by Gordon Nary
St. Remi (St. Remigus) is a popular French saint who was responsible for converting the Franks, the tribe from which France takes its name, to Christianity. Remi was appointed Archbishop of Reims in 460 when he was only twenty-two years old.
The legends about St. Remi have had a major influence in the history of the French monarchy. According to one of these legends, when Remi was baptizing Clovis, the King of the Franks, he misplaced the chrism (holy oil) that was used for the anointing ceremony. A dove appeared overhead with an ampulla (vile) of chrism. This ampulla was preserved at the abbey of St. Remi and used in the consecration of all of the subsequent kings of France.
Remi was also supposed to have given King Clovis the power to cure scrofula ( a form of tuberculosis characterized by a swelling of the lymph glands in the neck), a power that was exercised by all subsequent kings at their coronations until Charles X. St Remis' relics were initially kept in the Cathedral of Reims, and in 1099, at the instance of Pope Leo IX, to the Abbey of Saint-Rémy.
St. Remi's feastday is indelibly associated with a partridge because of the French jingle:
A la Saint Remi Perdreaux sont perdrix (On St. Remi's feastday, young partridge turns into old partridge)
A perdreaux is a young partridge and a perdrix is an old partridge. Technically, perdreaux was never served after October 1st because it was too tough and automatically became a perdrix. Since the older partridge is too tough for roasting, it is usually braised with cabbage and bacon. Although St. Remi's feastday has been celebrated for centuries with Perdrix aux Chou (old partridge with cabbage) or Perdrix St. Remi, the availability of frozen partridge makes it possible to reverse the classic tradition and serve Perdreaux St. Remi (young partridge with cabbage) on his feast day..
Related to the pheasant, partridge is not a native North American bird but is related to various species originating in Europe, the Near East, and Asia. Because of their similar size, partridges in the U are often confused with quail. Typically one partridge would be served per person. Fresh partridge is generally available from fall to the end of January in specialty meat markets. Frozen partridges are be available at other times of year in many countries.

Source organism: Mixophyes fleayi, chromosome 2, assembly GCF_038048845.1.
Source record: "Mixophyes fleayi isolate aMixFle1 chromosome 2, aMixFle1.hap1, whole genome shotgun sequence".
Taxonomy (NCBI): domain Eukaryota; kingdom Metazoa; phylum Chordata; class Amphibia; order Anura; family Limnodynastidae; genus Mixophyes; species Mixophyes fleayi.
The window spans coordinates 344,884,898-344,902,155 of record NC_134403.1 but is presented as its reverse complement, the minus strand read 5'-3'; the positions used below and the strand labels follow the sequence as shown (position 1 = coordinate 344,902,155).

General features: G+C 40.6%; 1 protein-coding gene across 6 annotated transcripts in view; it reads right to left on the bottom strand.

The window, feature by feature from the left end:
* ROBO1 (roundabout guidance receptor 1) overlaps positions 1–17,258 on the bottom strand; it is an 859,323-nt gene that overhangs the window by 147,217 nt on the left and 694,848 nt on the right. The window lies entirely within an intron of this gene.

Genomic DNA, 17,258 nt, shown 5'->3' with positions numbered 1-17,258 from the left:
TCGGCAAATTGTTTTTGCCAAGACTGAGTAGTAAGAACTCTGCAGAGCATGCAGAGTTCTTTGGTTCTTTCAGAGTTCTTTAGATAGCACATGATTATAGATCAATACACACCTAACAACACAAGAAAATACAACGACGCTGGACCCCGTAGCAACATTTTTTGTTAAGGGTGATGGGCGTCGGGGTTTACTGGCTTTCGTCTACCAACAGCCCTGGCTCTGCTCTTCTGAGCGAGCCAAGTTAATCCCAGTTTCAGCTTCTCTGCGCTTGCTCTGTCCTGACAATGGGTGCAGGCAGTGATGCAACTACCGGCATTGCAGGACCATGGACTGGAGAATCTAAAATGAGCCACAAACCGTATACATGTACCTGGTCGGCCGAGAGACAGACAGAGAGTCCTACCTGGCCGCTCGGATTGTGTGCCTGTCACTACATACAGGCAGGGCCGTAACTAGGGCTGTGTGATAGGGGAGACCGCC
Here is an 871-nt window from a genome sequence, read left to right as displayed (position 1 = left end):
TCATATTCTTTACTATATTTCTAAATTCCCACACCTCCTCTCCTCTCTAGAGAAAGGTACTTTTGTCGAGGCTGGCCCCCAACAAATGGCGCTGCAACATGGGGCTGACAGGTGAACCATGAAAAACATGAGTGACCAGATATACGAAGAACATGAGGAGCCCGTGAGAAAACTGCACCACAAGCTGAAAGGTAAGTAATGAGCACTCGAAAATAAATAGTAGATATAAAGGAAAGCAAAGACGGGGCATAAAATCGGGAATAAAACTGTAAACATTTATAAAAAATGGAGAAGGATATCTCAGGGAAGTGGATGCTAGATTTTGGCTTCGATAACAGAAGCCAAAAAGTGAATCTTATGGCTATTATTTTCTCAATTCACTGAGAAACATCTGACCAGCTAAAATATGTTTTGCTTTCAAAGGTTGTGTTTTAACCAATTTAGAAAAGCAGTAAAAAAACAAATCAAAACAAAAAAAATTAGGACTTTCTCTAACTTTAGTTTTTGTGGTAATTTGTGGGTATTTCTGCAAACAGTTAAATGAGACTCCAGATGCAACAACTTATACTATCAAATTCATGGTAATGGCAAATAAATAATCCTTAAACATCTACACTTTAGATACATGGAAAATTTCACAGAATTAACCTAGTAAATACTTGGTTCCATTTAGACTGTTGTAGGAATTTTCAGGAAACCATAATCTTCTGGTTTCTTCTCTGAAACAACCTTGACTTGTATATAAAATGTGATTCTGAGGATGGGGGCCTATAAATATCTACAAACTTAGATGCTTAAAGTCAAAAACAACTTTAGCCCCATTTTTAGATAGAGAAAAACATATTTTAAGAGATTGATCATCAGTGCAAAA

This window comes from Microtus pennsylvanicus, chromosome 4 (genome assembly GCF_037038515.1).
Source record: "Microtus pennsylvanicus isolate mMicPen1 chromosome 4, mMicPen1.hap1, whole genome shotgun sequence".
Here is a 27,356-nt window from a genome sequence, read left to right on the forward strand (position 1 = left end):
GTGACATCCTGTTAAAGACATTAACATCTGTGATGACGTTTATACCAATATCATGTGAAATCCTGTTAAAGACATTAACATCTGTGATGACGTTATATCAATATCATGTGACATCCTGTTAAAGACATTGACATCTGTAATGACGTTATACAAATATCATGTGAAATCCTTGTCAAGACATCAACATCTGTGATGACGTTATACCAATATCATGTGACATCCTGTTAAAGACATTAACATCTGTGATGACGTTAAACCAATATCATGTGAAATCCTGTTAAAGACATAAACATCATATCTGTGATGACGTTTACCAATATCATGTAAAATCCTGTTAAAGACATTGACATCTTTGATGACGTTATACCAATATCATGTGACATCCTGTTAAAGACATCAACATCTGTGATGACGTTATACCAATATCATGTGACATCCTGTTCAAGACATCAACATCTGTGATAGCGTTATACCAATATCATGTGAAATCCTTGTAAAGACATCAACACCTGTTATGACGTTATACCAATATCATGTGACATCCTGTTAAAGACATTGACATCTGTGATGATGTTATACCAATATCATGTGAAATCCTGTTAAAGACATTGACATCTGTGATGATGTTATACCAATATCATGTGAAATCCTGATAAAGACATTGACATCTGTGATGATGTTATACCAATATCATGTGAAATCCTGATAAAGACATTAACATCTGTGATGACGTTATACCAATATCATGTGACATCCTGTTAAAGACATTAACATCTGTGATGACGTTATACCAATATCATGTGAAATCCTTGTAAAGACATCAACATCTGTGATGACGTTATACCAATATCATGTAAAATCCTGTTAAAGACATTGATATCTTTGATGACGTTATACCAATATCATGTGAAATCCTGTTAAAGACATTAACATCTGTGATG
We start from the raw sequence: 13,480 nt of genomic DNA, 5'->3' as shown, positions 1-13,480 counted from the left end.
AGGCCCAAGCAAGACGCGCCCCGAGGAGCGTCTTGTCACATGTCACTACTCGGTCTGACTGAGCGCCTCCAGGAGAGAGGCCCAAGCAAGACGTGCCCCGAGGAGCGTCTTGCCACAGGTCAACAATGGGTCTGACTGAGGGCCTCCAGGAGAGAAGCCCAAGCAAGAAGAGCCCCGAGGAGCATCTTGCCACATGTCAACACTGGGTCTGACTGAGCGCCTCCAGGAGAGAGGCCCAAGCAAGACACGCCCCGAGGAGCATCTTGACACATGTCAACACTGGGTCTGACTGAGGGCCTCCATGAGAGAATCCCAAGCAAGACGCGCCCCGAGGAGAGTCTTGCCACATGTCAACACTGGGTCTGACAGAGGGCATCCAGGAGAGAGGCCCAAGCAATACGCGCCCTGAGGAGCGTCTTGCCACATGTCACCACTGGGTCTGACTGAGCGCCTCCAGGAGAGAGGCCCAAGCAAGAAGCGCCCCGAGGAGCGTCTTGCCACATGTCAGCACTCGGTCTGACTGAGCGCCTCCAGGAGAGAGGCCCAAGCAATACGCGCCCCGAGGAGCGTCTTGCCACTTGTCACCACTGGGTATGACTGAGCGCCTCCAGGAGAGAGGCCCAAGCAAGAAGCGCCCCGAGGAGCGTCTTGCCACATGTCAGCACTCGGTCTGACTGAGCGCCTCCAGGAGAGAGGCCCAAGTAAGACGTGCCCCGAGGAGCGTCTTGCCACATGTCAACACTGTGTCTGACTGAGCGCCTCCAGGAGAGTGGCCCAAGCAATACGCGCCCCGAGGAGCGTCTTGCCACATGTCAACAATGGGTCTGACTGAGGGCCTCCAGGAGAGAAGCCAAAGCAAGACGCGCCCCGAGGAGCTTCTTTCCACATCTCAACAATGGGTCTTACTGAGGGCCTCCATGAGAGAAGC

Perdreaux St. Remi (Young Partridge and Cabbage Casserole)
2 young partridges (1&1/2 - 1&3/4 lbs each) salt and freshly ground pepper to taste
12 slices of bacon cut into 2" pieces 3 cloves garlic, minced 2 medium onions, chopped fine 2 carrots, sliced very thin *See Appendix A 1 small head of cabbage, shredded 1 TB flour 1 cup dry white wine 1/2 cup brandy 1/4 cup white glace de viande* 1 bouquet garni*
Salt and pepper partridges and set aside .
Cook bacon in a flameproof casserole dish over medium heat until golden, but not crisp. Remove bacon pieces.
Brown partridge halves on both sides in bacon drippings over medium heat. Remove and set aside.
Add garlic and onions to casserole and cook over medium heat until soft and translucent (about 2 - 3 minutes). Add carrots and cabbage and cook for 3 - 4 minutes until softened, stirring constantly. Add wine, glace de viande, and bacon pieces. Cook over low heat for 8 minutes. Add salt and pepper to taste. Place partridges over cabbage mixture. Add bouquet garni. Cover casserole and cook over low heat for 50 - 60 minutes.
A few minutes before serving, remove partridges. Remove cooked vegetables, discard bouquet garni, and strain remaining liquid. Add brandy and cook rapidly over high heat until reduced by 50%. Adjust for salt and pepper.
Split partridges in half. Mound bacon/vegetable mixture on plate. Place partridges over mixture. Top with sauce and serve.
St. Remi's popularity is not limited to France. The Italians also celebrate his feast with Torta San Remigio, an unusual torte filled with sweetened mascarpone cheese.
Torta San Remigio (St. Remi's Mascarpone Torte)
5 eggs separated 3/4 cup sugar 1/4 cup butter, very soft 1&3/4 cups flour dash salt 1 tsp baking powder
3 TB vanilla wafer crumbs, ground fine 8 oz mascarpone cheese 1 TB grated orange rind 2/3 cup confectioner's sugar 1 tsp vanilla
butter for pan
Beat egg yolks and sugar in a bowl over boiling water until frothy (about 5 minutes).
Sift flour, salt, and baking powder. Mix in soft butter. Fold mixture into yolk/sugar mixture. Gradually fold egg whites into batter. Pour batter into prepared pan and bake 35 minutes. Remove cake and place on rack to cool.
Make filling by combining cheese, confectioner's sugar (reserve 1 TB of sugar), orange zest ,and vanilla.
Split cooled cake into two layers. Spread filling on bottom layer. Top with remaining layer. Sprinkle with remaining TB of confectioner's sugar and serve.
© 2010 Gordon Nary